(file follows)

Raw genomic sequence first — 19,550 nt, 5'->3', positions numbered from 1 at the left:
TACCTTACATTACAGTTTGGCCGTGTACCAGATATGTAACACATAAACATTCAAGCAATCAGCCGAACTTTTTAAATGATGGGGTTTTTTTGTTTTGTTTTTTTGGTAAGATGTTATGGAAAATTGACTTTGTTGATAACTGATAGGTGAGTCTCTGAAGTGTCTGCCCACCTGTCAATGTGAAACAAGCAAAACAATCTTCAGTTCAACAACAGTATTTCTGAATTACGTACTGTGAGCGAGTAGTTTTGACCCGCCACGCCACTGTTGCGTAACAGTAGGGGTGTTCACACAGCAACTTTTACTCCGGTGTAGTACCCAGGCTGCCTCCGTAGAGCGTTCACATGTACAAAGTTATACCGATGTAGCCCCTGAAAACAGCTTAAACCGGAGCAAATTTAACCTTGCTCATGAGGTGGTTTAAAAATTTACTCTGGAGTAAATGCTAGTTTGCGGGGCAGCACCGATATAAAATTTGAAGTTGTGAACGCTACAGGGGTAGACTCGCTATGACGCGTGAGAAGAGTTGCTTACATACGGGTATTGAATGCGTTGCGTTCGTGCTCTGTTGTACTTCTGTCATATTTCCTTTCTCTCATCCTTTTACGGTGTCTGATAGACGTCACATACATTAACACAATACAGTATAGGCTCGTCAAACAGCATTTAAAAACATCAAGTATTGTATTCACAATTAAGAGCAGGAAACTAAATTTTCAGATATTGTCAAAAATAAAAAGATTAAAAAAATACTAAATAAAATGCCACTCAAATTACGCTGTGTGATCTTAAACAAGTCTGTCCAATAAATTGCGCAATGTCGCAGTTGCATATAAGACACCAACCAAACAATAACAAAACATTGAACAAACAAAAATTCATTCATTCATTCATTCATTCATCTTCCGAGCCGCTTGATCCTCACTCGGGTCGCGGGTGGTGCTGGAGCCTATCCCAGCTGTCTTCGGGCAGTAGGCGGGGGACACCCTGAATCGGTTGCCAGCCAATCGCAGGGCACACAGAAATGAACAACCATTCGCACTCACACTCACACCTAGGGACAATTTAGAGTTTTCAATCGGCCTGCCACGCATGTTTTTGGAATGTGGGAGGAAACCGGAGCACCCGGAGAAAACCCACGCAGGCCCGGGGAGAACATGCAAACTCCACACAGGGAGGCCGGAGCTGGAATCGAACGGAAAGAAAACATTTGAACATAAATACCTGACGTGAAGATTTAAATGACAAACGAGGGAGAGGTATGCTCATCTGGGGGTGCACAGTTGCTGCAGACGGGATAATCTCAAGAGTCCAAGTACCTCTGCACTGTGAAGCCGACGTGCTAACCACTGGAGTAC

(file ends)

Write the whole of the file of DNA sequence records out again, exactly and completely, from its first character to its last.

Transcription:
Raw genomic sequence first — 19,550 nt, 5'->3', positions numbered from 1 at the left:
TACCTTACATTACAGTTTGGCCGTGTACCAGATATGTAACACATAAACATTCAAGCAATCAGCCGAACTTTTTAAATGATGGGGTTTTTTTGTTTTGTTTTTTTGGTAAGATGTTATGGAAAATTGACTTTGTTGATAACTGATAGGTGAGTCTCTGAAGTGTCTGCCCACCTGTCAATGTGAAACAAGCAAAACAATCTTCAGTTCAACAACAGTATTTCTGAATTACGTACTGTGAGCGAGTAGTTTTGACCCGCCACGCCACTGTTGCGTAACAGTAGGGGTGTTCACACAGCAACTTTTACTCCGGTGTAGTACCCAGGCTGCCTCCGTAGAGCGTTCACATGTACAAAGTTATACCGATGTAGCCCCTGAAAACAGCTTAAACCGGAGCAAATTTAACCTTGCTCATGAGGTGGTTTAAAAATTTACTCTGGAGTAAATGCTAGTTTGCGGGGCAGCACCGATATAAAATTTGAAGTTGTGAACGCTACAGGGGTAGACTCGCTATGACGCGTGAGAAGAGTTGCTTACATACGGGTATTGAATGCGTTGCGTTCGTGCTCTGTTGTACTTCTGTCATATTTCCTTTCTCTCATCCTTTTACGGTGTCTGATAGACGTCACATACATTAACACAATACAGTATAGGCTCGTCAAACAGCATTTAAAAACATCAAGTATTGTATTCACAATTAAGAGCAGGAAACTAAATTTTCAGATATTGTCAAAAATAAAAAGATTAAAAAAATACTAAATAAAATGCCACTCAAATTACGCTGTGTGATCTTAAACAAGTCTGTCCAATAAATTGCGCAATGTCGCAGTTGCATATAAGACACCAACCAAACAATAACAAAACATTGAACAAACAAAAATTCATTCATTCATTCATTCATTCATCTTCCGAGCCGCTTGATCCTCACTCGGGTCGCGGGTGGTGCTGGAGCCTATCCCAGCTGTCTTCGGGCAGTAGGCGGGGGACACCCTGAATCGGTTGCCAGCCAATCGCAGGGCACACAGAAATGAACAACCATTCGCACTCACACTCACACCTAGGGACAATTTAGAGTTTTCAATCGGCCTGCCACGCATGTTTTTGGAATGTGGGAGGAAACCGGAGCACCCGGAGAAAACCCACGCAGGCCCGGGGAGAACATGCAAACTCCACACAGGGAGGCCGGAGCTGGAATCGAACGGAAAGAAAACATTTGAACATAAATACCTGACGTGAAGATTTAAATGACAAACGAGGGAGAGGTATGCTCATCTGGGGGTGCACAGTTGCTGCAGACGGGATAATCTCAAGAGTCCAAGTACCTCTGCACTGTGAAGCCGACGTGCTAACCACTGGAGTAC